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Building resilient community fisheries in Cambodia
Tonle Sap is the largest lake in Southeast Asia, and one of the most productive freshwater fisheries in the world. Fish from Tonle Sap provide an essential source of protein and micronutrients critical to the health of families in Cambodia, a country still plagued by high rates of childhood malnutrition. But managing water for food and income also means harnessing the full value of these fisheries for local communities.
Achieving this requires addressing the challenge of intense competition for resources around the lake. Local leaders like Oum Meng had long campaigned for improved community rights to access and manage local fishing grounds, and complained of unfair treatment by operators of large-scale commercial fishing lots on the lake. For years, he had organised nearby villagers to petition the government for a change in regulation. "We had failed several times before, and many people thought it wasn't worth trying more, but we decided we had to," says Oum Meng. "Our livelihoods depend on having a place to fish."
In October 2010, this advocacy effort achieved an unexpected success when Fishing Lot 1 (a fishing concession in Kompong Thom Province) was terminated and access granted to local fishers - the first instance in a decade of a lot being released to community control. This gave families access to an additional 2,500 hectares of the lake, with an annual production estimated at over 500 tons, on the condition that no large-scale commercial fishing gear was used.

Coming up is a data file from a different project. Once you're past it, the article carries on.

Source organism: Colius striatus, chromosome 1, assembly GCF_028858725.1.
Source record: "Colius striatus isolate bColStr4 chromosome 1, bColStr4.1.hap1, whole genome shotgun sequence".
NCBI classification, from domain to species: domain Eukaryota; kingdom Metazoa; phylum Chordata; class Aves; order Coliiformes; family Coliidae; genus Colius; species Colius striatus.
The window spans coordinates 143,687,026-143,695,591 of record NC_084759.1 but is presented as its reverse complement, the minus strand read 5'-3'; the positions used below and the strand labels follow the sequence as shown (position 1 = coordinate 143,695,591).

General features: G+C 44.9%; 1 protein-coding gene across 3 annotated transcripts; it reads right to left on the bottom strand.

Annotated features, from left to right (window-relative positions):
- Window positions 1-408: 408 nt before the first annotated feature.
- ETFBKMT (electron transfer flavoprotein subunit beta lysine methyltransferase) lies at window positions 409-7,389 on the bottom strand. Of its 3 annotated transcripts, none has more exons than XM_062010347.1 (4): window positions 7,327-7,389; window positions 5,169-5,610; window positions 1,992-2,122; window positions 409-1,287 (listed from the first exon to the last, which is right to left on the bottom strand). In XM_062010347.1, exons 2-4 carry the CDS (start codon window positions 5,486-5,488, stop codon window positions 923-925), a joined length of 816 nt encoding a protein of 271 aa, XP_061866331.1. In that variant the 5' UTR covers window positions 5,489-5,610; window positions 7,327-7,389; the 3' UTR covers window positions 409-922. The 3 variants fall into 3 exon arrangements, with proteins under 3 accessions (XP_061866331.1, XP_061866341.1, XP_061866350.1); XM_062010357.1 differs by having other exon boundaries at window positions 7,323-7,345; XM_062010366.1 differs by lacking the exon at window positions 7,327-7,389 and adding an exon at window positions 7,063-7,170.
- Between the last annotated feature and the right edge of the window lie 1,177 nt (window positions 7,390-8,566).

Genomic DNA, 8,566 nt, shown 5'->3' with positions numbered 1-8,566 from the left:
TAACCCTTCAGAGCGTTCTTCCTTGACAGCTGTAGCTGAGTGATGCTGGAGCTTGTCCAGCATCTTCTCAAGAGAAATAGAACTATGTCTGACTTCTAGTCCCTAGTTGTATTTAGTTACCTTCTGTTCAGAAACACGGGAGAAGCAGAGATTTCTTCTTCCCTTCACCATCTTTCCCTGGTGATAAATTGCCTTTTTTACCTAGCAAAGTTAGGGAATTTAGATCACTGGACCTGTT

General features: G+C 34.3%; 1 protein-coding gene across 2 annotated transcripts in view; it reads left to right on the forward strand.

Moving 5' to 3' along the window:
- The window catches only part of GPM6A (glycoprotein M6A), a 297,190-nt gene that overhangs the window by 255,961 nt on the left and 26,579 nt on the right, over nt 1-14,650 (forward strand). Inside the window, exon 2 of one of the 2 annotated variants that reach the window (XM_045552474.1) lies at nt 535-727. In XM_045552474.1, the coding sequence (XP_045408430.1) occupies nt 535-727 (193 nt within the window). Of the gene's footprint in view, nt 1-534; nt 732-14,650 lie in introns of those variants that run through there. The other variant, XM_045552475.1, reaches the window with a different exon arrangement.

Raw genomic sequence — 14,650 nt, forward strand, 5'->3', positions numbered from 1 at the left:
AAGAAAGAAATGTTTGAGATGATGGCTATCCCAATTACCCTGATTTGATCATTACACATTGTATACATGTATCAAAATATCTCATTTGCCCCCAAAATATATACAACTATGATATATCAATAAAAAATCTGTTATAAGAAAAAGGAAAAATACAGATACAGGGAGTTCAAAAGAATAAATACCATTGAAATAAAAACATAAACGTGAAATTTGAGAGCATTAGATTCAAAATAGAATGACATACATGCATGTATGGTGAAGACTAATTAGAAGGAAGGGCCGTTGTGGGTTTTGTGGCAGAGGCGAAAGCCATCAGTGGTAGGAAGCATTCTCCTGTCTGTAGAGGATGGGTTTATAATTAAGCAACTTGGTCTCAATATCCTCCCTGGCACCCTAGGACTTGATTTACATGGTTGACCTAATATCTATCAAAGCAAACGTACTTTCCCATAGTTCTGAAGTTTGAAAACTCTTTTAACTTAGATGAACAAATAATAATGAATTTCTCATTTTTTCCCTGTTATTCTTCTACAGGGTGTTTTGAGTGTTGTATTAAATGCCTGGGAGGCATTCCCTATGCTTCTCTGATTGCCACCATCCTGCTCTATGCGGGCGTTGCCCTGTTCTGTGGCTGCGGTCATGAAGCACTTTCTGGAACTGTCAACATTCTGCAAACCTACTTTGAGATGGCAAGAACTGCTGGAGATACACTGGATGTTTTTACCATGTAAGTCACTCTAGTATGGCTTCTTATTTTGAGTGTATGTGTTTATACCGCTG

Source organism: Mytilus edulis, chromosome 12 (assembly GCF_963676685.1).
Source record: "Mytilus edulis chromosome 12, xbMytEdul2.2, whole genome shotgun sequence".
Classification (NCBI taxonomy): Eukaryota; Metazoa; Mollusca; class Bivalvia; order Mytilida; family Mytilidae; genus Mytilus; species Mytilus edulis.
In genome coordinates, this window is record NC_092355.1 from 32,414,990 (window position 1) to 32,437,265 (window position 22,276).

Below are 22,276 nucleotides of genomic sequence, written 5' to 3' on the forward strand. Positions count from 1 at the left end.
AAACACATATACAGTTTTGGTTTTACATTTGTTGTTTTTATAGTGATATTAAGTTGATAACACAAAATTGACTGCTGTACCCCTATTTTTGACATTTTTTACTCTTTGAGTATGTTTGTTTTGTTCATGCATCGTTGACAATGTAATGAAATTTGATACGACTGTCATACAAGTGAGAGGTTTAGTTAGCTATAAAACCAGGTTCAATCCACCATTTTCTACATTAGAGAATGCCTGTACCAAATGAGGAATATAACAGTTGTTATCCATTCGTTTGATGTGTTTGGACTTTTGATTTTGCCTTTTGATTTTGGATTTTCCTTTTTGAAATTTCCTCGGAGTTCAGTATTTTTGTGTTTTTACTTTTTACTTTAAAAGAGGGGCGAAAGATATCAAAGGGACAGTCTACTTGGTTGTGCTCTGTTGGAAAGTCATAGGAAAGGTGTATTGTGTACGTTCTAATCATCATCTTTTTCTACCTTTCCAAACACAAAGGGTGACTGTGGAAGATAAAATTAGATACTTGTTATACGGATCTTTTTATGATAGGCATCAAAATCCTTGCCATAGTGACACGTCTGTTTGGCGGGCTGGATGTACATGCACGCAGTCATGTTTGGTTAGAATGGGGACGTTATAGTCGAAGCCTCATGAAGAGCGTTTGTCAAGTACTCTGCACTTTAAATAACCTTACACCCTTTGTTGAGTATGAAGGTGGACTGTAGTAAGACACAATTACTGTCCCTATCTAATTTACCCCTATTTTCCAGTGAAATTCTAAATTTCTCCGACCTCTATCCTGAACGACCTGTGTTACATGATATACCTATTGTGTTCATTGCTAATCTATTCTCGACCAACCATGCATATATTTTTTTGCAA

The achievement boosted civil society networks around the lake, helping launch a broader campaign for reform of fisheries management. Within ten months, the Prime Minister announced the suspension of all remaining fishing lots on the lake. "This represented a dramatic policy transition that resulted in expanded access for communities and more extensive zones designated for protection, to ensure the long-term sustainability of the fisheries industry," explains Dr Blake Ratner from the WorldFish Center. "While too soon to measure the impact of this reform, local fishing families are expected to benefit from gains in income, food security and nutrition, as well as the associated opportunities in processing and trade," he says.
Organisers of the civil society campaign for reform credit partnership with the WorldFish Center for creating dialogue between local civil society actors and the government. In particular this dialogue has improved awareness of the factors that lead to resource competition and the potential roles of different actors in addressing them. In 2009-2010, the Coalition of Cambodian Fishers (CCF) grassroots network, the Fisheries Administration (the key national authority) and the Cambodian Development Resource Institute (a leading policy research institute) jointly implemented a series of dialogue workshops around Tonle Sap at village, provincial and national levels.
Local and provincial consultations occurred in five communities and involved local fishers, traders, village leaders, fisheries officers, environment officers, police and district officials. Local consultations were directly followed by provincial consultations in order for participants to present outcomes and explore solutions with provincial agencies, NGOs, sector department heads and other senior government staff. A national consultation held in 2010 included senior management from the Fisheries Administration (FiA), the Tonle Sap Basin Authority, the Cambodian National Committee, and participants from provincial consultations.